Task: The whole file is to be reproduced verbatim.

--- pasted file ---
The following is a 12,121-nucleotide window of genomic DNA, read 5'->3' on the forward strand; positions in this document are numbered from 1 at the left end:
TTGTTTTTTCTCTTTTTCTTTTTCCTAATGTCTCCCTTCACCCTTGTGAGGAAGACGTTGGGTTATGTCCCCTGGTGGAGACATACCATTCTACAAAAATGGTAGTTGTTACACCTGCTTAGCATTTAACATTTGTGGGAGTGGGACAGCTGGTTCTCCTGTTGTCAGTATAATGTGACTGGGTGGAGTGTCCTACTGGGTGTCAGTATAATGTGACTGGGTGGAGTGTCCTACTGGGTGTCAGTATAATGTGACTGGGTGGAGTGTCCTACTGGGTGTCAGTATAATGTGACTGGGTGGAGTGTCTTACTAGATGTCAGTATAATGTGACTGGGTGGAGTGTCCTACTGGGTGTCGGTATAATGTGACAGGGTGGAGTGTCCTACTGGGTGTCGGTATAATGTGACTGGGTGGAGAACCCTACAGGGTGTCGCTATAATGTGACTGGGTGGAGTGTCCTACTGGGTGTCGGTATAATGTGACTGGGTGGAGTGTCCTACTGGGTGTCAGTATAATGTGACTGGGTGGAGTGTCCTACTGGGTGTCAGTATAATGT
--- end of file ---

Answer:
The following is a 12,121-nucleotide window of genomic DNA, read 5'->3' on the forward strand; positions in this document are numbered from 1 at the left end:
TTGTTTTTTCTCTTTTTCTTTTTCCTAATGTCTCCCTTCACCCTTGTGAGGAAGACGTTGGGTTATGTCCCCTGGTGGAGACATACCATTCTACAAAAATGGTAGTTGTTACACCTGCTTAGCATTTAACATTTGTGGGAGTGGGACAGCTGGTTCTCCTGTTGTCAGTATAATGTGACTGGGTGGAGTGTCCTACTGGGTGTCAGTATAATGTGACTGGGTGGAGTGTCCTACTGGGTGTCAGTATAATGTGACTGGGTGGAGTGTCCTACTGGGTGTCAGTATAATGTGACTGGGTGGAGTGTCTTACTAGATGTCAGTATAATGTGACTGGGTGGAGTGTCCTACTGGGTGTCGGTATAATGTGACAGGGTGGAGTGTCCTACTGGGTGTCGGTATAATGTGACTGGGTGGAGAACCCTACAGGGTGTCGCTATAATGTGACTGGGTGGAGTGTCCTACTGGGTGTCGGTATAATGTGACTGGGTGGAGTGTCCTACTGGGTGTCAGTATAATGTGACTGGGTGGAGTGTCCTACTGGGTGTCAGTATAATGT